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November 17, 1948 - Image 6

Resource type:
Text
Publication:
The Michigan Daily, 1948-11-17

Disclaimer: Computer generated plain text may have errors. Read more about this.

PA "q T X

THE, MICHIGAN DOAILY

WEDNEDAY, NOW-l.ER 1I1 149

~~1

COOK LECTURES:
Dr. Ralph Perry To Talk
On American Institutions

Dr. Ralph Barton Perry, pro-
fessor emeritus of philosophy at
Harvard University, will deliver
the fifth series of William W. Cook
Lectures on American Institutions
from Monday, Nov. 29, through
John Mason
Brown Speaks
Here Friday
Seeing things is John Mason
Brown's specialty.
This fact will be borne out Fri-
day evening when he will present
his running commentary on the
art and theatre world at 8:30 p.m.
in Hill Auditorium.
BROWN HAS been interested in
the theatre ever since he was
"King Lear" at the age of nine.
Even though his father and grand-
father were Yale men, Brown de-
fied family tradition all for the
sake of the stage.
He went instead to Harvard,
worked in the drama workshop,
and after graduating cum laude,
became drama critic of the The-'
atre Arts Monthly.
Later on, he held drama posts
on the New York Evening Post and
the New York World Telegram.
DURING the war, he was in the
Navy and served in the Sicilian
and Normandy invasions.
When the war ended, Brown
became an associate editor of the
Saturday Review of Literature.
In his weekly column "Seeing
Things" Brown dissects the cul-;
tural activities of the day.
Tickets for the lecture will go+
on sale Thursday, at the Hill audi-1
torium box office.t

Friday, Dec. 3 in the Rackham
Building.
TheCook lectures are made pos-
sible through an endowment es-
tablished by the late William W.
Cook, a distinguished member of
the New York bar and an alum-
nus of the University. This year
five lectures will be given on the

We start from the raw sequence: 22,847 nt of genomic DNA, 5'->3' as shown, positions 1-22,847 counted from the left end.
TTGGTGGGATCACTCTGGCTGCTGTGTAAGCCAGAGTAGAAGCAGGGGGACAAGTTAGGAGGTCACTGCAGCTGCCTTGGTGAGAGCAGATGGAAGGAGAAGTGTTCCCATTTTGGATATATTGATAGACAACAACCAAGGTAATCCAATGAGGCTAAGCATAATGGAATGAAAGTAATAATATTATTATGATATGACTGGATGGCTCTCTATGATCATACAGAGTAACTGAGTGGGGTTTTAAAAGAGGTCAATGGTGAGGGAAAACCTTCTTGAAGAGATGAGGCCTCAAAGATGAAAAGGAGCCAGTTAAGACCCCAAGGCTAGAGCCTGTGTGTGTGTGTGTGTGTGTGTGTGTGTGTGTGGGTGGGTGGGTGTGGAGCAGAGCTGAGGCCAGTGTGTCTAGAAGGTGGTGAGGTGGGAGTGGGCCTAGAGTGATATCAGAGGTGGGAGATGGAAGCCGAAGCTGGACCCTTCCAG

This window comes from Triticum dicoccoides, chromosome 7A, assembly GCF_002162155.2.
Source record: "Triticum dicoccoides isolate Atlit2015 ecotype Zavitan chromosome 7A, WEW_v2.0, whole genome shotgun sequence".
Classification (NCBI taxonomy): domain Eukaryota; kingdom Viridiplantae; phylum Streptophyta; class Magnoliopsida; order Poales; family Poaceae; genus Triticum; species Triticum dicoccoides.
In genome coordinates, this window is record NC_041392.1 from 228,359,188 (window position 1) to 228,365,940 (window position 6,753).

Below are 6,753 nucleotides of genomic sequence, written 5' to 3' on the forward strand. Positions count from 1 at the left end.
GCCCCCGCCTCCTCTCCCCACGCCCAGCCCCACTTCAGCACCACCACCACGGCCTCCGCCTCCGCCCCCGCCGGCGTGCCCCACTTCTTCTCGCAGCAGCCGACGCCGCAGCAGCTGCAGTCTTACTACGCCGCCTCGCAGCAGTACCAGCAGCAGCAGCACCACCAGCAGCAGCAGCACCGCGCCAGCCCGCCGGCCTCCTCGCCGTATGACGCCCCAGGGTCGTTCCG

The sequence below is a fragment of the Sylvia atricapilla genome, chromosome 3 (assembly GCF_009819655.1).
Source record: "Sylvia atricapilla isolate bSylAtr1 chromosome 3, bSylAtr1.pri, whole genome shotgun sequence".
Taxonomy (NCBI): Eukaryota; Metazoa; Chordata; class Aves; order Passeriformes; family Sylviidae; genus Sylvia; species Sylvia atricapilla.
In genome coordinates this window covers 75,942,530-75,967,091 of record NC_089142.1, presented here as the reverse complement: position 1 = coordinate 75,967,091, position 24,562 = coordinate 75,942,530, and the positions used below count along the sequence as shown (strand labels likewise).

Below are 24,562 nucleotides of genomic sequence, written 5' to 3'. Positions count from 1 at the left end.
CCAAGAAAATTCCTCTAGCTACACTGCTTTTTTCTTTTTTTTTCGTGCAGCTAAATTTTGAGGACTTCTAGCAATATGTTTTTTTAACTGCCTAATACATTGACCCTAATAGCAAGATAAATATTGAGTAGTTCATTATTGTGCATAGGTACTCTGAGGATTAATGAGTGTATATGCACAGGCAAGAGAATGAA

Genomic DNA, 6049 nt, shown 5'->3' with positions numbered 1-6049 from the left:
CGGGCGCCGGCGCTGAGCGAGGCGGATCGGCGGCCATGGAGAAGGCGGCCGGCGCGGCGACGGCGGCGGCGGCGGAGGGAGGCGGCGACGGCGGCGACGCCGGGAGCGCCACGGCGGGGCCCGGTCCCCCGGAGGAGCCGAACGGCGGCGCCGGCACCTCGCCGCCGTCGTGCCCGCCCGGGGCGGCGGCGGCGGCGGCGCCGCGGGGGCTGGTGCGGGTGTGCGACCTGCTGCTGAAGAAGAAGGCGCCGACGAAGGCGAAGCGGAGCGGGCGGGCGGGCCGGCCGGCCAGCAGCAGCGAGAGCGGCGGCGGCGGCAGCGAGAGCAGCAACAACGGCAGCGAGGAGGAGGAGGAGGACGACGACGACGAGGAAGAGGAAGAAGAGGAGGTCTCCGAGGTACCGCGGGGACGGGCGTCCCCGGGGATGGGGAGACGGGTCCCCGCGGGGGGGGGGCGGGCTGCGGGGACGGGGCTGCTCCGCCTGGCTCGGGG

subject "Characteristically Amer-
ican."
* * *
PROFESSOR PERRY'S opening
address at 8 p.m., Nov. 29, in Rack-
ham Lecture Hall will deal with
"The American Cast of Mind." His
Tuesday lecture, entitled "The De-
velopment of Thought in Amer-
ica" will take placeat8p.m. in
the Rackharn Amphitheatre.
The third lecture, scheduled
for 4:15 p.m., Wednesday, Dec.
1, will deal with "William James
and American Individualism."
Thursday he will speak at 8 p.m.
on "Religion in America." The
concluding talk on "American
Democracy" will be given at 4:15
p.m., Friday, Dec. 3.
The late Carl L. Becker of Cor-
nell University gave the first series
of Cook lectures in December, 1944
on "Freedom and Responsibility
in the American Way of Life."
EDWARD S. CORWIN, profes-
sor of jurisprudence atPrinceton
University, delivered the second
series in March, 1946 on "Total
War and the Constitution."
The 1947 lecturer was John
Maurice Clark, professor of eco-
nomics at Columbia University,
who spoke on "Alternatives to
Serfdom." Late in April of this
year, Arthur T. Vanderbilt, chief
justice of the New Jersey Supreme
Court, gave the fourth series on
the subject "Men and Measures in
the Law."

MIGHTIEST CRUISER STARTS TRIAL-The U.S.S. Des Moines is eased into the Fore River away
from the shipyards in Quincy, Mass., where she was built for start of her trial run 'in the open ocean.
The 17,000-ton heavy cruiser, rated as the most powerful vessel of her class in the world, is the
first to mount a battery of fully-automatic eight inch guns.

EASY TRAVEL NOW:I
Map Room Hidden in Library
Solves Traveling Problem

Planning to search for old gold
in South Africa?
You'll have no trouble mapping
out a route from the maps in the
third floor map room in the Gen-
eral Library.
HIDDEN AT the end of a cor-
ridor of busy rooms is a collec-
opera Society_
Issues Call for
Stagye Crew
Is there a carpenter in the
house?
If there is, you're wanted on
stage. And the stage is the set
for the Gilbert and Sullivan So-
ciety's upcoming production,
"Yeomen of the Guard."
ARMED WITH hammers, saws,
and paint brushes, the under-.
manned stage committee will at-
tack the tough problem of creat-
an authentic medieval setting on
a modern stage as designed by
Felix Reiss.
When they're done, the stage
will be transformed into' a rep-
lica of the Tower of London, and
its surrounding buildings, com-
plete with the block, where the
fearful Headsman carries on his